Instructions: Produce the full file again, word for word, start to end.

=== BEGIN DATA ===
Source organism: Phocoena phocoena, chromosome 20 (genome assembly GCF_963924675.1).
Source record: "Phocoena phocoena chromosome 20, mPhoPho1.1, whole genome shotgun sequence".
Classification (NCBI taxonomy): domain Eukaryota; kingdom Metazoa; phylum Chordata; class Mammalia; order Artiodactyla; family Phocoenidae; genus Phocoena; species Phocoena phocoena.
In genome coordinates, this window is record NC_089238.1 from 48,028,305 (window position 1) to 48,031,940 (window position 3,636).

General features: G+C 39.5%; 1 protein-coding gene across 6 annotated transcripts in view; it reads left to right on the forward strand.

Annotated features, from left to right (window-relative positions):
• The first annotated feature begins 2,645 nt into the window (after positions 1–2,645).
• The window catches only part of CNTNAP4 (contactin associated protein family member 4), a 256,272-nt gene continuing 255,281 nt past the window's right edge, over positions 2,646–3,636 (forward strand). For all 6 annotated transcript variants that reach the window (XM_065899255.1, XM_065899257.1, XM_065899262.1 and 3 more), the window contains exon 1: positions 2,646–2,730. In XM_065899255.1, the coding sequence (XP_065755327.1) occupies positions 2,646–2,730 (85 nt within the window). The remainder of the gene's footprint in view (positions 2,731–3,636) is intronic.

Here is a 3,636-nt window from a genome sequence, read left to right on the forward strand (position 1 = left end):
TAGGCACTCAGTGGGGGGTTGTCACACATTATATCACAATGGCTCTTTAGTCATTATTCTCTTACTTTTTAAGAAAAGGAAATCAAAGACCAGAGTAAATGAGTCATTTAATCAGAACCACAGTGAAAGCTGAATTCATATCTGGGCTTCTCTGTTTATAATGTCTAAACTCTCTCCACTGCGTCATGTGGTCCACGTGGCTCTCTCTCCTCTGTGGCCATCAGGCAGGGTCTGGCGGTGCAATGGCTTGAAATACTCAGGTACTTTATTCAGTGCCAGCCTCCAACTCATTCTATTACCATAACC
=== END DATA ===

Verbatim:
Source organism: Phocoena phocoena, chromosome 20 (genome assembly GCF_963924675.1).
Source record: "Phocoena phocoena chromosome 20, mPhoPho1.1, whole genome shotgun sequence".
Classification (NCBI taxonomy): domain Eukaryota; kingdom Metazoa; phylum Chordata; class Mammalia; order Artiodactyla; family Phocoenidae; genus Phocoena; species Phocoena phocoena.
In genome coordinates, this window is record NC_089238.1 from 48,028,305 (window position 1) to 48,031,940 (window position 3,636).

General features: G+C 39.5%; 1 protein-coding gene across 6 annotated transcripts in view; it reads left to right on the forward strand.

Annotated features, from left to right (window-relative positions):
• The first annotated feature begins 2,645 nt into the window (after positions 1–2,645).
• The window catches only part of CNTNAP4 (contactin associated protein family member 4), a 256,272-nt gene continuing 255,281 nt past the window's right edge, over positions 2,646–3,636 (forward strand). For all 6 annotated transcript variants that reach the window (XM_065899255.1, XM_065899257.1, XM_065899262.1 and 3 more), the window contains exon 1: positions 2,646–2,730. In XM_065899255.1, the coding sequence (XP_065755327.1) occupies positions 2,646–2,730 (85 nt within the window). The remainder of the gene's footprint in view (positions 2,731–3,636) is intronic.

Here is a 3,636-nt window from a genome sequence, read left to right on the forward strand (position 1 = left end):
TAGGCACTCAGTGGGGGGTTGTCACACATTATATCACAATGGCTCTTTAGTCATTATTCTCTTACTTTTTAAGAAAAGGAAATCAAAGACCAGAGTAAATGAGTCATTTAATCAGAACCACAGTGAAAGCTGAATTCATATCTGGGCTTCTCTGTTTATAATGTCTAAACTCTCTCCACTGCGTCATGTGGTCCACGTGGCTCTCTCTCCTCTGTGGCCATCAGGCAGGGTCTGGCGGTGCAATGGCTTGAAATACTCAGGTACTTTATTCAGTGCCAGCCTCCAACTCATTCTATTACCATAACC